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Revolving drug funds: Conducting business in the public sector


  • Cross, Peter N.
  • Huff, Maggie A.
  • Quick, Jonathan D.
  • Bates, James A.


Pharmaceuticals are essential for preventive and therapeutic health services. Unfortunately, significant demand, limited funds and high prices contribute to frequent shortages of drugs in many public health programs. One method for financing pharmaceutical supplies has been the establishment of revolving drug funds (RDFs) in which, after an initial capital investment, drug supplies are replenished with monies collected from the sale of drugs. All too often however, the funds actually recovered are insufficient to replenish supplies and the fund is soon depleted. In this paper we consider the potential benefits and common pitfalls of revolving drug funds and then focus on the central role of financial planning in establishing drug sales programs. Experiences from a variety of countries suggest several causes for the failure of some RDFs, including: (1) under-estimation of capitalization costs, (2) prices set below true replacement cost, frequent failure to collect payment, (3) delays in cash flow which make funds unavailable for replenishment of drug stocks, (4) rapid program expansion for which additional capital funds are not available, (5) losses due to theft and deterioration of drugs, (6) unanticipated price increases due to inflation or changes in parity rates and (7) foreign exchange purchase restrictions. Common to many of these problems is the lack of a businesslike orientation to RDFs and, in particular, lack of careful financial planning and management. Financial planning for an RDF includes four analytical tasks: 1. (1) assessment of the potential market, 2. (2) estimation of the costs of an RDF, 3. (3) establishment of the cost-recovery objectives, 4. (4) definition of the role of subsidies and surcharges. Revolving drug funds offer great potential for supplying drugs in many parts of the Third World, but they must be carefully planned and the organizers should bear in mind the pitfalls which commonly undermine these programs.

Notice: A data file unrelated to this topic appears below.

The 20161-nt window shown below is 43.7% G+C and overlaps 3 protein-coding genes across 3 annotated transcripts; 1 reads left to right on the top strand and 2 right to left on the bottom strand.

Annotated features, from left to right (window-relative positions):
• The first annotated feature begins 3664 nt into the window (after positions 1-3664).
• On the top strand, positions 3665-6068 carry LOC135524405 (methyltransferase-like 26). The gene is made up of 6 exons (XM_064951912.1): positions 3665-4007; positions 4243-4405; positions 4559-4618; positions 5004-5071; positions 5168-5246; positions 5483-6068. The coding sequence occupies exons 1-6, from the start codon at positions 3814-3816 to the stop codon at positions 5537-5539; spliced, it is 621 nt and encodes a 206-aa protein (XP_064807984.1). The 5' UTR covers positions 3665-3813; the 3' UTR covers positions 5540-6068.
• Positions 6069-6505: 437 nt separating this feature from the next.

Suggested Citation

  • Cross, Peter N. & Huff, Maggie A. & Quick, Jonathan D. & Bates, James A., 1986. "Revolving drug funds: Conducting business in the public sector," Social Science & Medicine, Elsevier, vol. 22(3), pages 335-343, January.
  • Handle: RePEc:eee:socmed:v:22:y:1986:i:3:p:335-343

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    Cited by:

    1. Judith Kabajulizi, 2013. "Macroeconomic Implications Of Health Sector Reforms In Uganda: A Computable General Equilibrium Analysis," EcoMod2013 5158, EcoMod.
    2. Riviere-Cinnamond, Ana, 2005. "Animal Health Policy and Practice: Scaling-up Community-based Animal Health Systems, Lessons from Human Health," PPLPI Working Papers 23775, Food and Agriculture Organization of the United Nations, Pro-Poor Livestock Policy Initiative.
    3. Mwabu, Germano, 1990. "Financing health services in Africa : an assessment of alternative approaches," Policy Research Working Paper Series 457, The World Bank.

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